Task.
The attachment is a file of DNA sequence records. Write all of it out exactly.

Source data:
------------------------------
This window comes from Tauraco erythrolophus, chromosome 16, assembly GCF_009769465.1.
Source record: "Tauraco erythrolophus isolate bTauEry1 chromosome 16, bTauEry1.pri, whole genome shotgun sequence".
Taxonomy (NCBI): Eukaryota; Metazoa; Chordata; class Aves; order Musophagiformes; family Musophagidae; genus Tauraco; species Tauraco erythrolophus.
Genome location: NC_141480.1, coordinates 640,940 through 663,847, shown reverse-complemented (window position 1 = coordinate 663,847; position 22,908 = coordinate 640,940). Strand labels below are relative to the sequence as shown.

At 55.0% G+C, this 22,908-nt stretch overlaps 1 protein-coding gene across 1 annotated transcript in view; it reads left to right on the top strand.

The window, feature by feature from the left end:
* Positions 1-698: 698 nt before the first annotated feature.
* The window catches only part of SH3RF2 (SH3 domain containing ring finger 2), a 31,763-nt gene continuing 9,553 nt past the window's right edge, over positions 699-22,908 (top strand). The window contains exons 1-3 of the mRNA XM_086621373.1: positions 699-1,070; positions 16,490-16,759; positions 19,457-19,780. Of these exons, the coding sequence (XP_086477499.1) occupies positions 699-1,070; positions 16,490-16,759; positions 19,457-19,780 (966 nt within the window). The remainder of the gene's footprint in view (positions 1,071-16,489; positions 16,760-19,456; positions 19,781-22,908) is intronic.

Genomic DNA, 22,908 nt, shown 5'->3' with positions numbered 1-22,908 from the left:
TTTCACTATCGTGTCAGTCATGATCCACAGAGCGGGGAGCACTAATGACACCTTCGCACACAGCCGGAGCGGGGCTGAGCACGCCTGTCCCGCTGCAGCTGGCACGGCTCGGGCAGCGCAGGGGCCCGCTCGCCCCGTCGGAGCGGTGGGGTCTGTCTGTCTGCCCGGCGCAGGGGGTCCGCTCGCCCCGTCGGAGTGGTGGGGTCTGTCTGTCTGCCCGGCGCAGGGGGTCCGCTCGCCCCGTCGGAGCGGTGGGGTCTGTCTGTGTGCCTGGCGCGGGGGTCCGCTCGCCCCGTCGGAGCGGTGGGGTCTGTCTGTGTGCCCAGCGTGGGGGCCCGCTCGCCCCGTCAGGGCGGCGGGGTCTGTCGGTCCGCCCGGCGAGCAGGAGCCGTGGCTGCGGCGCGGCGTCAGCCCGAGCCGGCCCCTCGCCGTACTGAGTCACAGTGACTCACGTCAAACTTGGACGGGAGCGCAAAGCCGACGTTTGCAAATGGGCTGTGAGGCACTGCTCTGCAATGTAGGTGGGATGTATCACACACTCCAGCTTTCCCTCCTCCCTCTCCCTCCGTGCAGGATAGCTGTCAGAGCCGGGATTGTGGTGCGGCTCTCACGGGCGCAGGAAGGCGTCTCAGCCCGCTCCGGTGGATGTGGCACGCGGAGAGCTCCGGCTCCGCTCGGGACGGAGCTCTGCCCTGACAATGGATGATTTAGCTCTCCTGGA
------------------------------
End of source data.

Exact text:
This window comes from Tauraco erythrolophus, chromosome 16, assembly GCF_009769465.1.
Source record: "Tauraco erythrolophus isolate bTauEry1 chromosome 16, bTauEry1.pri, whole genome shotgun sequence".
Taxonomy (NCBI): Eukaryota; Metazoa; Chordata; class Aves; order Musophagiformes; family Musophagidae; genus Tauraco; species Tauraco erythrolophus.
Genome location: NC_141480.1, coordinates 640,940 through 663,847, shown reverse-complemented (window position 1 = coordinate 663,847; position 22,908 = coordinate 640,940). Strand labels below are relative to the sequence as shown.

At 55.0% G+C, this 22,908-nt stretch overlaps 1 protein-coding gene across 1 annotated transcript in view; it reads left to right on the top strand.

The window, feature by feature from the left end:
* Positions 1-698: 698 nt before the first annotated feature.
* The window catches only part of SH3RF2 (SH3 domain containing ring finger 2), a 31,763-nt gene continuing 9,553 nt past the window's right edge, over positions 699-22,908 (top strand). The window contains exons 1-3 of the mRNA XM_086621373.1: positions 699-1,070; positions 16,490-16,759; positions 19,457-19,780. Of these exons, the coding sequence (XP_086477499.1) occupies positions 699-1,070; positions 16,490-16,759; positions 19,457-19,780 (966 nt within the window). The remainder of the gene's footprint in view (positions 1,071-16,489; positions 16,760-19,456; positions 19,781-22,908) is intronic.

Genomic DNA, 22,908 nt, shown 5'->3' with positions numbered 1-22,908 from the left:
TTTCACTATCGTGTCAGTCATGATCCACAGAGCGGGGAGCACTAATGACACCTTCGCACACAGCCGGAGCGGGGCTGAGCACGCCTGTCCCGCTGCAGCTGGCACGGCTCGGGCAGCGCAGGGGCCCGCTCGCCCCGTCGGAGCGGTGGGGTCTGTCTGTCTGCCCGGCGCAGGGGGTCCGCTCGCCCCGTCGGAGTGGTGGGGTCTGTCTGTCTGCCCGGCGCAGGGGGTCCGCTCGCCCCGTCGGAGCGGTGGGGTCTGTCTGTGTGCCTGGCGCGGGGGTCCGCTCGCCCCGTCGGAGCGGTGGGGTCTGTCTGTGTGCCCAGCGTGGGGGCCCGCTCGCCCCGTCAGGGCGGCGGGGTCTGTCGGTCCGCCCGGCGAGCAGGAGCCGTGGCTGCGGCGCGGCGTCAGCCCGAGCCGGCCCCTCGCCGTACTGAGTCACAGTGACTCACGTCAAACTTGGACGGGAGCGCAAAGCCGACGTTTGCAAATGGGCTGTGAGGCACTGCTCTGCAATGTAGGTGGGATGTATCACACACTCCAGCTTTCCCTCCTCCCTCTCCCTCCGTGCAGGATAGCTGTCAGAGCCGGGATTGTGGTGCGGCTCTCACGGGCGCAGGAAGGCGTCTCAGCCCGCTCCGGTGGATGTGGCACGCGGAGAGCTCCGGCTCCGCTCGGGACGGAGCTCTGCCCTGACAATGGATGATTTAGCTCTCCTGGA